“Sweet Disarray” by Dan Croll
Dan Croll has been a rising star on the British scene a for while now, which might explain why his debut album, Sweet Disarray, sounds so fully-formed. The album is a kitchen-sink-type record–it’s got a sizable arsenal of sprawling pop packed with inventive production, while at other moments, it’s so intimate you’d swear Croll himself is singing right next to you.
“From Nowhere” is a party-ready opener, with a quirky digital beat that soon gives way to a reverb-heavy dance groove. With guitars that echo off into the distance and harmonized sighs, it’s a prime example of the kind of lush maximalism Croll is capable of. Elsewhere though, as on the title track, Croll delivers gentle, acoustic folk with a malleable tenor that would make a fitting addition to the Fleet Foxes crew.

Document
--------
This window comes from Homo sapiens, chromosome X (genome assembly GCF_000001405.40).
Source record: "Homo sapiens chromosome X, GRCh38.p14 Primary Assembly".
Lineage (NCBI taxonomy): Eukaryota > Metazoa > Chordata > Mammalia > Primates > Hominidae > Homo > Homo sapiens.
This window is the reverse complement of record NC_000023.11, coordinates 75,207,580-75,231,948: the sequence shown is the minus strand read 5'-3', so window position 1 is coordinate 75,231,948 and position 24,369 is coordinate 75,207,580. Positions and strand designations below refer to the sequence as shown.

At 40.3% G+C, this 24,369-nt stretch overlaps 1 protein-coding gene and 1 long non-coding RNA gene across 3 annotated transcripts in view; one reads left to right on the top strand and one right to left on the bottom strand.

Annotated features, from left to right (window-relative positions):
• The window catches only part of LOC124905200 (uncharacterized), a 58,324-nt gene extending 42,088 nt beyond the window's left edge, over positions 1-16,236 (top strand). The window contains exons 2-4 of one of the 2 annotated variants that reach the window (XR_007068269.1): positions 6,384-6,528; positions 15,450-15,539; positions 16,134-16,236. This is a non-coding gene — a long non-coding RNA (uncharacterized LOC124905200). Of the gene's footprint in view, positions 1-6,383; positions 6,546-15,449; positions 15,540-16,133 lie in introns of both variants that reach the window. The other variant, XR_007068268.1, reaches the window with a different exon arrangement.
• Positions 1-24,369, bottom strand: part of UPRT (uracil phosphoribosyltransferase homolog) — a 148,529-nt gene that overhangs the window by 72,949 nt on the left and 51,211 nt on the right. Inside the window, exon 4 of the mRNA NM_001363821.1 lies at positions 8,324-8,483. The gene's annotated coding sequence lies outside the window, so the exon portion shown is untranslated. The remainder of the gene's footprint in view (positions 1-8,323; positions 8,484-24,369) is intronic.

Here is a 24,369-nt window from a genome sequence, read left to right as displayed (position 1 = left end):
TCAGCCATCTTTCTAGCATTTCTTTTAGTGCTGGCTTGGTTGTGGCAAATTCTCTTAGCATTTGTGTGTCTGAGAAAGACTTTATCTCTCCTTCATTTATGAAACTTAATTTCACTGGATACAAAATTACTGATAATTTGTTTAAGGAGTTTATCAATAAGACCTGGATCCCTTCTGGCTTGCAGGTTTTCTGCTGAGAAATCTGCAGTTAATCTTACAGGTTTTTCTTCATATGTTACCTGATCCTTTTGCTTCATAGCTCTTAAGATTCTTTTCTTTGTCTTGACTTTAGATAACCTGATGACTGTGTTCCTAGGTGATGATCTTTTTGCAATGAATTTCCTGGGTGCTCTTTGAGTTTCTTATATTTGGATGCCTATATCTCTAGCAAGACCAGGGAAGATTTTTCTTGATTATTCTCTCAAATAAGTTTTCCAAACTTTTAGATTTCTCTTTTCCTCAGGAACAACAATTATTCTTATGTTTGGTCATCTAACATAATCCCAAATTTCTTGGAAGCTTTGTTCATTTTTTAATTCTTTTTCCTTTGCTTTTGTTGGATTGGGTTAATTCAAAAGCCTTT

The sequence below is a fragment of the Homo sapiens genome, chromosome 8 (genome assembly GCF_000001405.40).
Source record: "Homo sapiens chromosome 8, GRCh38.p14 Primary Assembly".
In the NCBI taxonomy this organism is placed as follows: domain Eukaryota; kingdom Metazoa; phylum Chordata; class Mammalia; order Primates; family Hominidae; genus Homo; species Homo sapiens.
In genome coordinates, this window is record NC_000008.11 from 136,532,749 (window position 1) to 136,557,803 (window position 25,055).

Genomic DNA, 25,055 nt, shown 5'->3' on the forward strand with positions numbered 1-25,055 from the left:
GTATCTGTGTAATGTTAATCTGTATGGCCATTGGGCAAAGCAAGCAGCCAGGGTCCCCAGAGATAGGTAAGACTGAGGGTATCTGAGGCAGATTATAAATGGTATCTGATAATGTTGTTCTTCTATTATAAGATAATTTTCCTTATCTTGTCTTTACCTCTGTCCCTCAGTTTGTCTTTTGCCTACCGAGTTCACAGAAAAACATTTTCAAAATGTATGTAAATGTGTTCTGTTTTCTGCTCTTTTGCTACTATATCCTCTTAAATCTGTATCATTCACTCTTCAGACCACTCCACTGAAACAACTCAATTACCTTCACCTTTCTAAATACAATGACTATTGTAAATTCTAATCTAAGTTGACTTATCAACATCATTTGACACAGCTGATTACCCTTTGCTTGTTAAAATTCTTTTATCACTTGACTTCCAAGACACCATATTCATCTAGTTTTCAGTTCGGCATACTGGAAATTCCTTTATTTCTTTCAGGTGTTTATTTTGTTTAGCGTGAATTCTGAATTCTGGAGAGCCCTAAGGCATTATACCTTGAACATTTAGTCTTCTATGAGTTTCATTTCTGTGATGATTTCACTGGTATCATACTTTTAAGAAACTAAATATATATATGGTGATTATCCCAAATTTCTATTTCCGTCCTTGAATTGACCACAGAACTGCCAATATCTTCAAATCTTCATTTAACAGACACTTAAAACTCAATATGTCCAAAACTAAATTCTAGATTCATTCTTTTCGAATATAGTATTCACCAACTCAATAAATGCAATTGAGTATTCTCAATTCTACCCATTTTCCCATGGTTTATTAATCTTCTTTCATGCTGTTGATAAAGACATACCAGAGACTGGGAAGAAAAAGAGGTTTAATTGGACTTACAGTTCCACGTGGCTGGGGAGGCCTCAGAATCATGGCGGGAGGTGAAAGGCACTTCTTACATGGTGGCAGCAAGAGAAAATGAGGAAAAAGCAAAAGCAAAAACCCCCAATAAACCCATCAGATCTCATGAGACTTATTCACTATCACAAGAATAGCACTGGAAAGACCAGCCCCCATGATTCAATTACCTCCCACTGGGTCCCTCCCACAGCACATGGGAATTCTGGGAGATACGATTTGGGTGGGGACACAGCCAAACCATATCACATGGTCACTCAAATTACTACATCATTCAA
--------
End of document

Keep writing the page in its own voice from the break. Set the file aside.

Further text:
The rest of the album falls within this broad stylistic spectrum, from the Graceland-like dance jam “Always Like This” to the slow-building deep groove of “Can You Hear Me.” Perhaps the most impressive feat is that not a single track on the album breaches the four-minute mark. Croll’s got ambition, but it’s paired with economy and a desire for fun. Forget Lady Gaga–this is real art-pop.